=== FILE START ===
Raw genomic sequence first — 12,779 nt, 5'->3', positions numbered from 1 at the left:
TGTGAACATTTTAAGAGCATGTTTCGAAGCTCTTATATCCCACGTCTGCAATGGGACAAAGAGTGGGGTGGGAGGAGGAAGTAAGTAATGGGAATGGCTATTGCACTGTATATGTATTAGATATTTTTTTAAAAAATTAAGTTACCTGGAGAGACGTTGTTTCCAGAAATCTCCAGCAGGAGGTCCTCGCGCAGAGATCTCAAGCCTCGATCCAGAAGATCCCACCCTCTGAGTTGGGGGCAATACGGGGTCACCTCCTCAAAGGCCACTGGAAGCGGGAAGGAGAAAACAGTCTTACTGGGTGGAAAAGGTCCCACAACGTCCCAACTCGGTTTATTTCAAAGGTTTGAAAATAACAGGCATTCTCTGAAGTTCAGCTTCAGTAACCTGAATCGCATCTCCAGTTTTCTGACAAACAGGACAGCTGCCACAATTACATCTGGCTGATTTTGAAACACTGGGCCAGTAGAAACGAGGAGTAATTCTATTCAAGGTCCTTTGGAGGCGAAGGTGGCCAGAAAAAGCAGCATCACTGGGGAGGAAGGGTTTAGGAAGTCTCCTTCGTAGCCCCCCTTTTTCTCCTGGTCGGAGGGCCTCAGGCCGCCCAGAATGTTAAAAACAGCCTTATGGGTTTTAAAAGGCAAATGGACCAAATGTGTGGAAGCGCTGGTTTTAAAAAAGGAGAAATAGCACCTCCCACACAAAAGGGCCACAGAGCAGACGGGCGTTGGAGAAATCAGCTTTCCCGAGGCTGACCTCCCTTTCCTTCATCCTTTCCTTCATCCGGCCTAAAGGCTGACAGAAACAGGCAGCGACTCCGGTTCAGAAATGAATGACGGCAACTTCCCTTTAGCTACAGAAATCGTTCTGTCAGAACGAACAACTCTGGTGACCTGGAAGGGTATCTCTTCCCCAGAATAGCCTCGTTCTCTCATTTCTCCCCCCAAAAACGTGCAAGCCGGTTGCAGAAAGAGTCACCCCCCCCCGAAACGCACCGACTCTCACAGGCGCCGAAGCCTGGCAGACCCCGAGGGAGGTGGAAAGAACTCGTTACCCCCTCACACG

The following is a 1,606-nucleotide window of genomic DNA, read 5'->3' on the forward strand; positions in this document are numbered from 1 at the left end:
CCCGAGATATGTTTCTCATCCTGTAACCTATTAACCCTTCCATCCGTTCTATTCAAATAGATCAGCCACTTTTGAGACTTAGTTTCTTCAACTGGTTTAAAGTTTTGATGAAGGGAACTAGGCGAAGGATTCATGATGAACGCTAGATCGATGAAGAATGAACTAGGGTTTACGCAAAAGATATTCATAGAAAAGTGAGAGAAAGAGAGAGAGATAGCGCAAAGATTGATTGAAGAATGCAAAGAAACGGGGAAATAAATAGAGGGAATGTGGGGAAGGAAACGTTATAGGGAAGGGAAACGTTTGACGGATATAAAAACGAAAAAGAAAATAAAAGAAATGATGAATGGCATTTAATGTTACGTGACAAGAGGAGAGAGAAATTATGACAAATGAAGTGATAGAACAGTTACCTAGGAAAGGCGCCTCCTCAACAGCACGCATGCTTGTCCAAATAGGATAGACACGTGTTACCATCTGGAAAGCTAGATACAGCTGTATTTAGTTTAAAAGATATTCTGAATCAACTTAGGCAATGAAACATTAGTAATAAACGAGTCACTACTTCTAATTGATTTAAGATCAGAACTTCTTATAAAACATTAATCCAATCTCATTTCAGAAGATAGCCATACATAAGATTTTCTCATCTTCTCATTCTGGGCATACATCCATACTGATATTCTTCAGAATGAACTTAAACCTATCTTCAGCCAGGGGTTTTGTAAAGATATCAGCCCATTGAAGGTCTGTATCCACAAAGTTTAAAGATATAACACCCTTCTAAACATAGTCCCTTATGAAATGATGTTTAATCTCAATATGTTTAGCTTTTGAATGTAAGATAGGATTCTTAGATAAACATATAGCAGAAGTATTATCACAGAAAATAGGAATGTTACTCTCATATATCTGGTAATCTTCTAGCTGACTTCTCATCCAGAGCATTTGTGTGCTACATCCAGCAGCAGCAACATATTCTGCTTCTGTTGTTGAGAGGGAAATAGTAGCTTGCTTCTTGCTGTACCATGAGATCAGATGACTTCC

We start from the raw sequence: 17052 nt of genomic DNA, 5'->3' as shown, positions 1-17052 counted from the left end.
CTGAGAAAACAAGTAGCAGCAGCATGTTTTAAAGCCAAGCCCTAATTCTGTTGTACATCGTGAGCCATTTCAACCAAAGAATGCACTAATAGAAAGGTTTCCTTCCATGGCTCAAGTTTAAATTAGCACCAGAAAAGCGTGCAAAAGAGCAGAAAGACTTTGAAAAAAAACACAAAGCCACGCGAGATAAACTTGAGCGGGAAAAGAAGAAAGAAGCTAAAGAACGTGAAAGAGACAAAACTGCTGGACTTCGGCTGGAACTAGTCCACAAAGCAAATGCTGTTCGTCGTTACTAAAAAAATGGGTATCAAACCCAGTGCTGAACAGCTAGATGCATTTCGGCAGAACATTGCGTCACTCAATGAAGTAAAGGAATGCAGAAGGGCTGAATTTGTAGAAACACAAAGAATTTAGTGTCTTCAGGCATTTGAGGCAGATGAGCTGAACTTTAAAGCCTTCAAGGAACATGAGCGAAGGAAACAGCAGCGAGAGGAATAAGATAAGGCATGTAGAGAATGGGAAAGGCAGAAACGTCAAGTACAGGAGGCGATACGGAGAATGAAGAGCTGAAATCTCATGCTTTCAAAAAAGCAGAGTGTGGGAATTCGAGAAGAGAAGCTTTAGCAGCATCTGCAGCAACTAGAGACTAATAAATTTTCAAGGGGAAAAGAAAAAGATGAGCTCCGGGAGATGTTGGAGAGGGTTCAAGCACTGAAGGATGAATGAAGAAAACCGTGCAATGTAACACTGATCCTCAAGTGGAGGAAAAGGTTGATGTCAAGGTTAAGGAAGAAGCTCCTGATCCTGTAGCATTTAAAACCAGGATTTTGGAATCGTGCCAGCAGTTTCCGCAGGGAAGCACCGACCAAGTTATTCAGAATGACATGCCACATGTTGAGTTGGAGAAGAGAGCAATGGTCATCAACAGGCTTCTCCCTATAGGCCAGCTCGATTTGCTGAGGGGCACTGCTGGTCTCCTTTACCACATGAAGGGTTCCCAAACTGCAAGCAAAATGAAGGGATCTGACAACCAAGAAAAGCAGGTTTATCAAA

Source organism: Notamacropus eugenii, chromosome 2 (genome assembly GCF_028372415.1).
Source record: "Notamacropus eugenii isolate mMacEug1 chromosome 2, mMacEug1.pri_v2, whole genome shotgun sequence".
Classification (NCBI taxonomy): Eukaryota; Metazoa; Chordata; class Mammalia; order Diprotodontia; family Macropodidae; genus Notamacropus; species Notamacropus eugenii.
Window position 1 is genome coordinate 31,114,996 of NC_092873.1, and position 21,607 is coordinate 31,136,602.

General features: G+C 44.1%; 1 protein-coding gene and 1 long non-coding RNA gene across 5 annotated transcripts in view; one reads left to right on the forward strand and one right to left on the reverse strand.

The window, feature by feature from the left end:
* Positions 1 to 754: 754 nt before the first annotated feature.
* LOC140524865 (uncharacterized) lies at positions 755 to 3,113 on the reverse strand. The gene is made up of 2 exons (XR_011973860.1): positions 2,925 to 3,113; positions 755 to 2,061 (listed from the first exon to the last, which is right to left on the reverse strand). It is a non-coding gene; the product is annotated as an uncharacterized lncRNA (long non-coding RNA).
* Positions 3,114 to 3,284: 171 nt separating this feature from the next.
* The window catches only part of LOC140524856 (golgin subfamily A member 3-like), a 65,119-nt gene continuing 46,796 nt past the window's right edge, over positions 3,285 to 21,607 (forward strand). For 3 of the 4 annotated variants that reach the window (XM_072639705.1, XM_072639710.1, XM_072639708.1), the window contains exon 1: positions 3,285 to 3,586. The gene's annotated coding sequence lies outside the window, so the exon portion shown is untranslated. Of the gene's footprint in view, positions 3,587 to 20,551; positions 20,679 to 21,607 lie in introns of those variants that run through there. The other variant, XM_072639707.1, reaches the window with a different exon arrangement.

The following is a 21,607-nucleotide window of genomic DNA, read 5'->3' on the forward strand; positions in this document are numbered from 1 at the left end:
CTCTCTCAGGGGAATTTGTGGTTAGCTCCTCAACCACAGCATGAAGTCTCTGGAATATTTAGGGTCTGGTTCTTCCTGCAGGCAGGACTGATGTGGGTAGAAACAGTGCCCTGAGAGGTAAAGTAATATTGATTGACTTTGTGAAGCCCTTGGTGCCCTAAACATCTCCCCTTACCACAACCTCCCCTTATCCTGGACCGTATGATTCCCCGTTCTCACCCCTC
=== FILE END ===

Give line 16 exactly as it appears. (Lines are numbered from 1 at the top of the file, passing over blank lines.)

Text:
* The window catches only part of LOC140524856 (golgin subfamily A member 3-like), a 65,119-nt gene continuing 46,796 nt past the window's right edge, over positions 3,285 to 21,607 (forward strand). For 3 of the 4 annotated variants that reach the window (XM_072639705.1, XM_072639710.1, XM_072639708.1), the window contains exon 1: positions 3,285 to 3,586. The gene's annotated coding sequence lies outside the window, so the exon portion shown is untranslated. Of the gene's footprint in view, positions 3,587 to 20,551; positions 20,679 to 21,607 lie in introns of those variants that run through there. The other variant, XM_072639707.1, reaches the window with a different exon arrangement.